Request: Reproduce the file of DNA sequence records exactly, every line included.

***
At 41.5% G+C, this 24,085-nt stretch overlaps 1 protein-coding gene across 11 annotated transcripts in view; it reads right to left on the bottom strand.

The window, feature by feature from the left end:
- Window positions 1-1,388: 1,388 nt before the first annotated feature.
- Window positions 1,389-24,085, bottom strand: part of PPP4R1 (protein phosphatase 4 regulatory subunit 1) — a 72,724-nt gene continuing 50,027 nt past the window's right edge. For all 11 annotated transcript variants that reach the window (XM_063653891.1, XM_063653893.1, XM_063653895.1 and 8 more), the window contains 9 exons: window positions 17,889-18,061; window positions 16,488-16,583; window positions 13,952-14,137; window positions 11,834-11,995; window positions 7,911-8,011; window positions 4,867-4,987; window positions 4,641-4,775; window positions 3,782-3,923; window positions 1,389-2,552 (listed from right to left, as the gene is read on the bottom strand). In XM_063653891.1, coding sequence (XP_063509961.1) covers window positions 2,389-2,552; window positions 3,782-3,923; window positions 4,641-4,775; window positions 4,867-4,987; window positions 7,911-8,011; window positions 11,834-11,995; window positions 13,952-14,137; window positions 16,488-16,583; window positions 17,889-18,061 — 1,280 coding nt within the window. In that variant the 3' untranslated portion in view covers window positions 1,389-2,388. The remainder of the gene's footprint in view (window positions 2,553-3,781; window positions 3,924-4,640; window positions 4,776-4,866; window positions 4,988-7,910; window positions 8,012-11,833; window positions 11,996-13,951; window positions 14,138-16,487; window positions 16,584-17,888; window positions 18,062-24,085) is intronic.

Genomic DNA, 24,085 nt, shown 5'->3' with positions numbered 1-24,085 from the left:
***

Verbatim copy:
At 41.5% G+C, this 24,085-nt stretch overlaps 1 protein-coding gene across 11 annotated transcripts in view; it reads right to left on the bottom strand.

The window, feature by feature from the left end:
- Window positions 1-1,388: 1,388 nt before the first annotated feature.
- Window positions 1,389-24,085, bottom strand: part of PPP4R1 (protein phosphatase 4 regulatory subunit 1) — a 72,724-nt gene continuing 50,027 nt past the window's right edge. For all 11 annotated transcript variants that reach the window (XM_063653891.1, XM_063653893.1, XM_063653895.1 and 8 more), the window contains 9 exons: window positions 17,889-18,061; window positions 16,488-16,583; window positions 13,952-14,137; window positions 11,834-11,995; window positions 7,911-8,011; window positions 4,867-4,987; window positions 4,641-4,775; window positions 3,782-3,923; window positions 1,389-2,552 (listed from right to left, as the gene is read on the bottom strand). In XM_063653891.1, coding sequence (XP_063509961.1) covers window positions 2,389-2,552; window positions 3,782-3,923; window positions 4,641-4,775; window positions 4,867-4,987; window positions 7,911-8,011; window positions 11,834-11,995; window positions 13,952-14,137; window positions 16,488-16,583; window positions 17,889-18,061 — 1,280 coding nt within the window. In that variant the 3' untranslated portion in view covers window positions 1,389-2,388. The remainder of the gene's footprint in view (window positions 2,553-3,781; window positions 3,924-4,640; window positions 4,776-4,866; window positions 4,988-7,910; window positions 8,012-11,833; window positions 11,996-13,951; window positions 14,138-16,487; window positions 16,584-17,888; window positions 18,062-24,085) is intronic.

Genomic DNA, 24,085 nt, shown 5'->3' with positions numbered 1-24,085 from the left: